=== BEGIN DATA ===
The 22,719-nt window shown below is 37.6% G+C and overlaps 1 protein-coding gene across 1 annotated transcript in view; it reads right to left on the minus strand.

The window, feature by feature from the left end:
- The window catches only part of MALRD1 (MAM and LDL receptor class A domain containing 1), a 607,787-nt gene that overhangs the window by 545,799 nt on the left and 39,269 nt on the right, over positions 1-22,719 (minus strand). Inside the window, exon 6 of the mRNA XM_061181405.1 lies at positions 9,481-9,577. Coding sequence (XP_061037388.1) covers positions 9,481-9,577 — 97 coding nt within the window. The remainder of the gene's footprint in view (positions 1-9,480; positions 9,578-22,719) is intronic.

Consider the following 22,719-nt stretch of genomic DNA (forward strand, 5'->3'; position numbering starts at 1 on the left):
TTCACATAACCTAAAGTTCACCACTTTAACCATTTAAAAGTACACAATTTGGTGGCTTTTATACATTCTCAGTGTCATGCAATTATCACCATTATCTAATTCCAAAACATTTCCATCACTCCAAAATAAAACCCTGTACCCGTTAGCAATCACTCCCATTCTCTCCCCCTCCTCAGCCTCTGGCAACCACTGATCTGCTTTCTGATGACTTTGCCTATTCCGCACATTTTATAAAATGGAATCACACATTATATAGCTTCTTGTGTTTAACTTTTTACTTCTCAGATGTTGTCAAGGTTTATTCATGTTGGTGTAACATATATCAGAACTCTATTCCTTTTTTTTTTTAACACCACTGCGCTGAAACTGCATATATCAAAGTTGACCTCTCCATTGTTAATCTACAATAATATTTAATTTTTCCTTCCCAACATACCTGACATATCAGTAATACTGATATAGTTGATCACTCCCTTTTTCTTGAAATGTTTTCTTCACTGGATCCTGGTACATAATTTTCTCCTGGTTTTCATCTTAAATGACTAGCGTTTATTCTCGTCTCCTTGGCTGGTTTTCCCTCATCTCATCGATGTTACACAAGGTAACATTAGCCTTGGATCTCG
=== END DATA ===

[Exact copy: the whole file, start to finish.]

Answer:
The 22,719-nt window shown below is 37.6% G+C and overlaps 1 protein-coding gene across 1 annotated transcript in view; it reads right to left on the minus strand.

The window, feature by feature from the left end:
- The window catches only part of MALRD1 (MAM and LDL receptor class A domain containing 1), a 607,787-nt gene that overhangs the window by 545,799 nt on the left and 39,269 nt on the right, over positions 1-22,719 (minus strand). Inside the window, exon 6 of the mRNA XM_061181405.1 lies at positions 9,481-9,577. Coding sequence (XP_061037388.1) covers positions 9,481-9,577 — 97 coding nt within the window. The remainder of the gene's footprint in view (positions 1-9,480; positions 9,578-22,719) is intronic.

Consider the following 22,719-nt stretch of genomic DNA (forward strand, 5'->3'; position numbering starts at 1 on the left):
TTCACATAACCTAAAGTTCACCACTTTAACCATTTAAAAGTACACAATTTGGTGGCTTTTATACATTCTCAGTGTCATGCAATTATCACCATTATCTAATTCCAAAACATTTCCATCACTCCAAAATAAAACCCTGTACCCGTTAGCAATCACTCCCATTCTCTCCCCCTCCTCAGCCTCTGGCAACCACTGATCTGCTTTCTGATGACTTTGCCTATTCCGCACATTTTATAAAATGGAATCACACATTATATAGCTTCTTGTGTTTAACTTTTTACTTCTCAGATGTTGTCAAGGTTTATTCATGTTGGTGTAACATATATCAGAACTCTATTCCTTTTTTTTTTTAACACCACTGCGCTGAAACTGCATATATCAAAGTTGACCTCTCCATTGTTAATCTACAATAATATTTAATTTTTCCTTCCCAACATACCTGACATATCAGTAATACTGATATAGTTGATCACTCCCTTTTTCTTGAAATGTTTTCTTCACTGGATCCTGGTACATAATTTTCTCCTGGTTTTCATCTTAAATGACTAGCGTTTATTCTCGTCTCCTTGGCTGGTTTTCCCTCATCTCATCGATGTTACACAAGGTAACATTAGCCTTGGATCTCG